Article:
The reason that not just the doors but all components line up well is that this flat pack has been well engineered and the pre-drilled holes give a good level of alignment throughout the mini greenhouse which is something often lacking in cheaper models. This also makes assembling the product incredibly straightforward and quick, and doesn’t require much more than a good Phillips screwdriver.

Inside the mini greenhouse doors you will find three tiers to place your plants upon, with the two upper shelves also being made out of wood and having a clever slatted design to help with drainage of excess water.

These shelves play a major part in the solidity of the overall structure of the greenhouse and so it isn’t a good idea to remove them. This does limit the height of the plants you can grow on the lower two tiers, but hinged lid can be opened up wide to allow taller items on the top shelf.

A word of advice, if you do decide to go with this wonderful wooden mini greenhouse, invest a couple of quid in some finish like creosote or wood stain and give it a nice coat, as this will help to fight of any damage caused from the weather and insects.

This product impressed me and I think it would make a wonderful addition to any garden, not just small ones. It arrives quickly, can be assembled in an hour or so, and with a bit of coating, looks fantastic.

4. Kingfisher GHPRO Premium 4 Tier Greenhouse - Clear

It’s quite common that the problem with smaller gardens and balconies is more to do with the lack of width than that of height, and if this rings true with you, this Kingfisher GHPRO four tier mini greenhouse could be right up your alley.

Standing 130cm high, but only 50cm wide and 45cm deep, this mini greenhouse fits nicely into any crook or corner and won’t have you tripping over it or feeling too cramped.

The narrowness is nicely balanced out by the four tiers of wire shelves which still provide you with enough storage space to keep and grow a good selection of smaller plants.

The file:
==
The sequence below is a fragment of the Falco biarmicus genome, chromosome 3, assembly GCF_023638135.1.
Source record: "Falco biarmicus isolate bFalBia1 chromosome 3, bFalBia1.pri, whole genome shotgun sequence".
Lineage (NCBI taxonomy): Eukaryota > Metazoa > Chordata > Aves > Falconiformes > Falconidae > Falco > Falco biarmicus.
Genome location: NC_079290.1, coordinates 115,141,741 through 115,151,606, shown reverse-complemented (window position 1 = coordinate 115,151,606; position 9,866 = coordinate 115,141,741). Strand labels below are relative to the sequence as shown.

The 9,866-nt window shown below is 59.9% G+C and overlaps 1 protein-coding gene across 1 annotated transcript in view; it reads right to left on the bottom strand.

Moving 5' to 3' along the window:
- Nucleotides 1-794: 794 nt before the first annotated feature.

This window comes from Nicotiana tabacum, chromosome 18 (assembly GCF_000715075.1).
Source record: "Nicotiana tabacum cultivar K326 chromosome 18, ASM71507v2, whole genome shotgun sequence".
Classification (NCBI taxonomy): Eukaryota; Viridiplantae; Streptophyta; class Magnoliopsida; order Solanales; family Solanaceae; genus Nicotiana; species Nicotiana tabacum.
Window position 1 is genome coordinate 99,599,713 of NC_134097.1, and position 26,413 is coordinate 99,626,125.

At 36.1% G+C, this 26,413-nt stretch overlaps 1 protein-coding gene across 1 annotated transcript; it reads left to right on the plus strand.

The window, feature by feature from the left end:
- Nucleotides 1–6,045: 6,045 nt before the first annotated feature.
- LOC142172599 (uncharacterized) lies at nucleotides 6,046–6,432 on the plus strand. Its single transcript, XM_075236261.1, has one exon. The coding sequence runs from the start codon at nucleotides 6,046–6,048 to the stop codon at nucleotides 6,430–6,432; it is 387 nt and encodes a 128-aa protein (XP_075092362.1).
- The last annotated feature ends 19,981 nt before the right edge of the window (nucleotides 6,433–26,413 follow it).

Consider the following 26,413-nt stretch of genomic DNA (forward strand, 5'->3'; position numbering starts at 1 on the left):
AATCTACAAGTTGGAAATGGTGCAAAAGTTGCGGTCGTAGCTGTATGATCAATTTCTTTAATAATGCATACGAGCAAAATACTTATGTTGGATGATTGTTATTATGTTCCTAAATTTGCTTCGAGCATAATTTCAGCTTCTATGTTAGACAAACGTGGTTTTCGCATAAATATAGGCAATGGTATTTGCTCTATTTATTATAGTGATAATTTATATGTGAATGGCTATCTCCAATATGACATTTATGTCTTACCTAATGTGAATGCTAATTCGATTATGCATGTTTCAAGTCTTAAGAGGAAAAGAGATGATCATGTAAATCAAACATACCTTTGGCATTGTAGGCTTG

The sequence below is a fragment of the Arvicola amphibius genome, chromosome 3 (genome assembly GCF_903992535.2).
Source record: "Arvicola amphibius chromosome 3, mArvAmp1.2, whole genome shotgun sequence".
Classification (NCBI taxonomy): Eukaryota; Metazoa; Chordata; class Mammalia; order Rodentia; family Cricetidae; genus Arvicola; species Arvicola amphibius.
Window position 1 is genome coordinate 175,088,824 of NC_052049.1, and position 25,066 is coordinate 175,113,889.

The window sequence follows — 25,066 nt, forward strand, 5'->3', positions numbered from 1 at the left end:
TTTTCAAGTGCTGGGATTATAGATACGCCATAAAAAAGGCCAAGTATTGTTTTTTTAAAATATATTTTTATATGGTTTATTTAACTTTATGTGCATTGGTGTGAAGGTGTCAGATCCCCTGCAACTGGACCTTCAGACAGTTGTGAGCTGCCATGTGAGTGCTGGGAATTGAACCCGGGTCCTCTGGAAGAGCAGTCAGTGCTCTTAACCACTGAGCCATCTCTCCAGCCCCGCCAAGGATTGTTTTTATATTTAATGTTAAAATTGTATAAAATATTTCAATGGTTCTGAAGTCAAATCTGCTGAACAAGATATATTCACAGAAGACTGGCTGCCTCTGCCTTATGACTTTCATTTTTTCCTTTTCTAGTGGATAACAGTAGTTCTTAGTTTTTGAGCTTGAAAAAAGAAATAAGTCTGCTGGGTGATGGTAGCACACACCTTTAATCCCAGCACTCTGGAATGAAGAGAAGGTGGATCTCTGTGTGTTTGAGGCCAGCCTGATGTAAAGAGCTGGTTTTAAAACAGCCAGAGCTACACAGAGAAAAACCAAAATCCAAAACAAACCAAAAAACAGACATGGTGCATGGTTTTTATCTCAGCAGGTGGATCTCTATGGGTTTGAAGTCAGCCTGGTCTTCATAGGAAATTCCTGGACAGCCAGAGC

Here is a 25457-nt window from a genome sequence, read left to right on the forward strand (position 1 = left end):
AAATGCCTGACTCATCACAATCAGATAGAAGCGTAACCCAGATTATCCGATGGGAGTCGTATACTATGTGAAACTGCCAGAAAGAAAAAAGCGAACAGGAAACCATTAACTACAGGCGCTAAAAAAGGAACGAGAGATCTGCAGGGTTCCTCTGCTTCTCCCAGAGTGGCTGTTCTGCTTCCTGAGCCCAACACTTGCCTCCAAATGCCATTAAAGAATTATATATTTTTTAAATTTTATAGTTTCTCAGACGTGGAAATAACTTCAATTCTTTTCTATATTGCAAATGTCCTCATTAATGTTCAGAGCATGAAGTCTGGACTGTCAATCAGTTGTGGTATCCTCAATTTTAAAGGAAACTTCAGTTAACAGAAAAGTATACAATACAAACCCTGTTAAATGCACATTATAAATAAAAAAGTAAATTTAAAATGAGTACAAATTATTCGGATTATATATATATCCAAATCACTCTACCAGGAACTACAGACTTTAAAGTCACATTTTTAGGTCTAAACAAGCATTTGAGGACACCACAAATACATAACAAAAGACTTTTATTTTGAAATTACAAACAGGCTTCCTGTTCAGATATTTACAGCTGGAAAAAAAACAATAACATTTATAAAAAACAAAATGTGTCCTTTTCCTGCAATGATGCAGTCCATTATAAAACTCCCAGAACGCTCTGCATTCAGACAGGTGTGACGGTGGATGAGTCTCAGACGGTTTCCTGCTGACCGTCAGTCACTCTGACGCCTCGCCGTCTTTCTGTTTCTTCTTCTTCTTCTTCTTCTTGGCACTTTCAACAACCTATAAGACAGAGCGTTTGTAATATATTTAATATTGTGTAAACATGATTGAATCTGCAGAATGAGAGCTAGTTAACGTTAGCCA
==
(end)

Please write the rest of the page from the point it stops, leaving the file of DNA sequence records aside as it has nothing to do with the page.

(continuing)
If growing larger plants or flowers is more your thing, you don’t have to buy a different mini greenhouse, you can just remove some of the shelves to suit your purpose. The shelves are really easy to take out and also to reinsert so you can swap and change whenever you feel like it.

I’ve seen some reviews of this product where they complain that it is a little flimsy, and while I can see their point to some degree, you also have to keep in and that this is a very low cost product that has been designed to be lightweight (under four kilograms) for ease of assembly and transportation.

Actually, I wouldn’t call the Kingfisher GHPRO mini greenhouse flimsy as that implies it was supposed to be super strong but failed.

It is quite similar in sturdiness and build quality to most of its closest competitors of similar design. These mini greenhouse are very lightweight, and are meant to be weighed down by the plants inside them, or anchored down, not withstand gale force winds freestanding while empty. If you want that then you should look at a wooden mini-greenhouse like the Grow it Gardman model.

The Kingfisher GHPRO comes with a transparent plastic cover that can keep pests away or provide protection from cold winds. In the hotter months it can be unzipped and opened, or even removed completely to reduce the temperature for your plants.

This easy to assemble mini greenhouse is a very affordable substitute for people who can’t have that full size model.

I appreciate this Access Growhouse Mini Greenhouse isn’t going to be to everyone’s taste but if you’re looking for a long term solution in your garden to year round growing then this is the top kit. Metal framed with a quarter of a century in warranty – yes, that’ll probably see me out and still be in warranty when I pass it on! I’ll have to be sure to keep the receipt handy for the kids 🙂